Saturday, June 25, 2016

10 Ways to Keep Kids Actively Engaged for Summer - Cindy Koepp

For 14 years, I taught kids. Most of that time was in fourth grade. One of the biggest problems teachers have with summer break is the loss of skills and knowledge over the summer. Even the typical beginning of year assessments account for this drop off by easing off some metrics for a beginning-of-year kid.
How does this happen? Well, many kids spend all summer playing video games and watching TV shows with all the intellectual challenge of a dead rock. Many of the things we learn fall in the “Use it or Lose it” category.

Some schools try to combat this by requiring summer reading lists, which 95% of the kids ignore anyway. Who wants to read some dull, dry academically acclaimed “classic” when there are levels of the latest first-person-shooter to conquer?

The trick is going to be coming up with fun stuff to do that engages the brain.
1. Lumosity. Go to Create an account for your kid (and for you while you’re at it). There is a paid version of this program with more bells and whistles, but the unpaid version lets the kid play three games per day. The computer picks the games based on how the kid scored on a quick assessment and an assignment of goals. These games get progressively challenging, and if the kid gets stuck, they back off a bit. Lumosity works on different skills like memory, attention, spatial reasoning, and pattern recognition. So, the kid gets some game-playing but with a purpose. The game will give you some basic feedback about how you did relative to others the same age.

2. Engineering Tasks. Give your child a challenge to solve. If you have multiple kids who like to compete, you can make this competitive to see who can come up with the best solution. You can also make them cooperative so they work together to figure out the best solution. Tasks include things like these:
a. Using only 4 pieces of paper and four 1” pieces of tape, build a free-standing structure that will hold as many books as you can 6” off the table.
b. Using a 1’ square piece of aluminum foil, make a boat that will float and hold the largest number of pennies.
c. Using 4 lifesaver candies, 2 straws, 2 pieces of paper, and tape, make a sail car.
d. Design a Rube Goldberg ( device with at least 4 steps that ends with turning a light on (sending things flying through the air is not allowed).

3. Weird Science. Science can be fun when it’s more involved than memorizing weird-sounding words and outlining a chapter. Here are some science projects to keep brains busy.
a. Evaporation part 1. Collect different-sized and -shaped containers. Put 1/4 cup water in each one. Set them all up together in one location and make a prediction about which will evaporate first. Observe them over the next days and keep up with which ones go dry the fastest.
b. Evaporation part 2. Get several containers that are all the same size and shape. Put 1/4 cup of water in each one. Place them in different locations and predict which will evaporate first. Observe them over the next several days and keep up with which ones go dry the fastest.
c. Collections. Choose a thing to collect (rocks, leaves, flowers, etc) and see how many you can collect and identify. If they’re flowers or leaves, press them to dry them out. Then make a display complete with labels for what you’ve collected.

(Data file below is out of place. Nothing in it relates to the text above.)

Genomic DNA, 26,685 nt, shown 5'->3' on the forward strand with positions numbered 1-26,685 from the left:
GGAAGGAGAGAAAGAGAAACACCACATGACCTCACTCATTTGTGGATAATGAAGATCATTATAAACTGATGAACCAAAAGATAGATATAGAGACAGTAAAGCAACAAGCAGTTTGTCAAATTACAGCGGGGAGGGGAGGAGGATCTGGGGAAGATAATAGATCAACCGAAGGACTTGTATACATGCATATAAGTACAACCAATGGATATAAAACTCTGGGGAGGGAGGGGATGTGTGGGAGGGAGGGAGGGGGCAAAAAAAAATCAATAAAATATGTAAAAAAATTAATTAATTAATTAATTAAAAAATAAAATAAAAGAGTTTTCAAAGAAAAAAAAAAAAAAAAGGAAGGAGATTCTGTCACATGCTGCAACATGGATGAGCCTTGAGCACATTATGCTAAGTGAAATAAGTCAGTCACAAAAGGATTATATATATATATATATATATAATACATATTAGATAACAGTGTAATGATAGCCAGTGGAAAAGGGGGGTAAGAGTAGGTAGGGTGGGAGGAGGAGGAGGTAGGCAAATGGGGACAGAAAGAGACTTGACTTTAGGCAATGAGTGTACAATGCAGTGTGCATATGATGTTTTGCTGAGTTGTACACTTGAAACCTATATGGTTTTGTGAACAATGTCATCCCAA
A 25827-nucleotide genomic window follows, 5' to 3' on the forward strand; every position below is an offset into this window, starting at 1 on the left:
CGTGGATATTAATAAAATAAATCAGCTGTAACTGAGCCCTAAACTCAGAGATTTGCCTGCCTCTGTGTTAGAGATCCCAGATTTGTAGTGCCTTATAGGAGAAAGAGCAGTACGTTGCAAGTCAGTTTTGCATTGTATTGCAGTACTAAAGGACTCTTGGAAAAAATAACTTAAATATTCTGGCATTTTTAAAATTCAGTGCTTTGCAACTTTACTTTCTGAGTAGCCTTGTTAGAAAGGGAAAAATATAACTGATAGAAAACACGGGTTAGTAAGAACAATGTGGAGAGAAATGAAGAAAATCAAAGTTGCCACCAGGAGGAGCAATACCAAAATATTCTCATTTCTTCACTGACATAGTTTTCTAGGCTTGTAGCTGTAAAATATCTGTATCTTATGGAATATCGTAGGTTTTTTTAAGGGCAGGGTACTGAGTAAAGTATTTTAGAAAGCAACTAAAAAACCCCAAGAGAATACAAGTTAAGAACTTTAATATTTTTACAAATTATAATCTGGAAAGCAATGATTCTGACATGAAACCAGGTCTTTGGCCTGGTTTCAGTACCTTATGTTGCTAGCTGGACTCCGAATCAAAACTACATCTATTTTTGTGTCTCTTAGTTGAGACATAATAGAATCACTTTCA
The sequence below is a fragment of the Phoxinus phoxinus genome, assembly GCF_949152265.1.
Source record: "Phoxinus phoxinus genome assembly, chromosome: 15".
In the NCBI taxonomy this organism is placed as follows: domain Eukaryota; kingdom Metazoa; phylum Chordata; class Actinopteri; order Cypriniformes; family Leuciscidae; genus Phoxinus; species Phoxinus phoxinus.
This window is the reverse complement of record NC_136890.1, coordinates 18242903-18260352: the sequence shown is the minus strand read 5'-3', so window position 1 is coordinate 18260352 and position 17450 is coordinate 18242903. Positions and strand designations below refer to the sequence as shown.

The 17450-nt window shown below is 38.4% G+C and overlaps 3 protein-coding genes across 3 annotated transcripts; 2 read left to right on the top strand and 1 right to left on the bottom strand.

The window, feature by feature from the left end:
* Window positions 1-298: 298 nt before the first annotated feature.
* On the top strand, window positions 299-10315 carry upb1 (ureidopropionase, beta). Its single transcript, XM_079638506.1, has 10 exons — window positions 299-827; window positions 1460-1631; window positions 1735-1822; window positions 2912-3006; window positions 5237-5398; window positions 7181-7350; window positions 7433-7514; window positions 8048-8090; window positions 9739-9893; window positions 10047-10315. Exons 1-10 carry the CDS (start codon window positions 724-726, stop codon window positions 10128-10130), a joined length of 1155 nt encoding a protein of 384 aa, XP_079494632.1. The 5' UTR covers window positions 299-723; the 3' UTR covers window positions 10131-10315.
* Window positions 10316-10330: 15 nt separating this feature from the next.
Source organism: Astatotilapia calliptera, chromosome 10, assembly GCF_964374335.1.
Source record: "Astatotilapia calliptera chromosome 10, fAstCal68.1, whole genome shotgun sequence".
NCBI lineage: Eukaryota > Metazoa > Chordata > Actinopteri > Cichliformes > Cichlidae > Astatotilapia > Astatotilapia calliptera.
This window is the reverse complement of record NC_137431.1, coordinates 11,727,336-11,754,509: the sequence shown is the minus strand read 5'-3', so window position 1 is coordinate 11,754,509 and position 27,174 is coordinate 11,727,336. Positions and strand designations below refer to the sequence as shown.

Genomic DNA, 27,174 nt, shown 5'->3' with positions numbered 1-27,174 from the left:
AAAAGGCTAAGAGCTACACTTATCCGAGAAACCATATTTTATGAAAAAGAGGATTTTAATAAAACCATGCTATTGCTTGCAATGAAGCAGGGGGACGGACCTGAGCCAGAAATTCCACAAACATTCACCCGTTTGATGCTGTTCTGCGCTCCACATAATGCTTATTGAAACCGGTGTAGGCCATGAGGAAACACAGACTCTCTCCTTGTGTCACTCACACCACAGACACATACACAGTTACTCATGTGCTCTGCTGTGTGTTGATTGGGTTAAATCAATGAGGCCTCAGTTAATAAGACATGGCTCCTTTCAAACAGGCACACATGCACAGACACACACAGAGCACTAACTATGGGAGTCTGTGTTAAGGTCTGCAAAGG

d. Friction vs. Gravity. Get a pink eraser, you know, the block sort. Get something you can use for an incline like a box lid or a board or something. Get a pile of books that are all the same approximate size. Put one book under the incline. Put the eraser at the top of the incline and measure how much time it takes for the eraser to get to the bottom. Then repeat with 2 books, 3 books, 4 … until you run out of books or can no longer get an accurate time reading. You can repeat this experiment after covering the incline with different things like a blanket or plastic or paper or … whatever. You can also repeat this with different objects.
e. Art, Meet Science. Look at the pictures of several different kinds of birds. Notice the shapes of their beaks and feet. Then check out what they eat and what kind of habitat they live in. Notice the similarities of diet, habitat, beak shapes, and feet shapes. Now design a bird of your own and come up with its habitat and diet. Make a 3D model of your critter using whatever art supplies you have around.
Stay tuned. Next month, I’ll have 10 more ways to keep kids busy for summer.

Cindy Koepp is originally from Michigan. She moved to Texas as a child and later received a degree in Wildlife Sciences and teaching certification in Elementary Education from rival universities. Her recently concluded adventures in education involved pursuing a master's degree in Adult Learning with a specialization in Training and Performance Improvement. Cindy has four published science fiction and fantasy novels, a serial published online, short stories in four anthologies, and a few self-published teacher resource books. When she isn't reading or writing, Cindy spends time whistling with a crazy African Grey. Cindy is currently an editor with PDMI Publishing and Barking Rain Press as well as an optician at monster-sized retail store.

Where to find Cindy:

No comments:

Post a Comment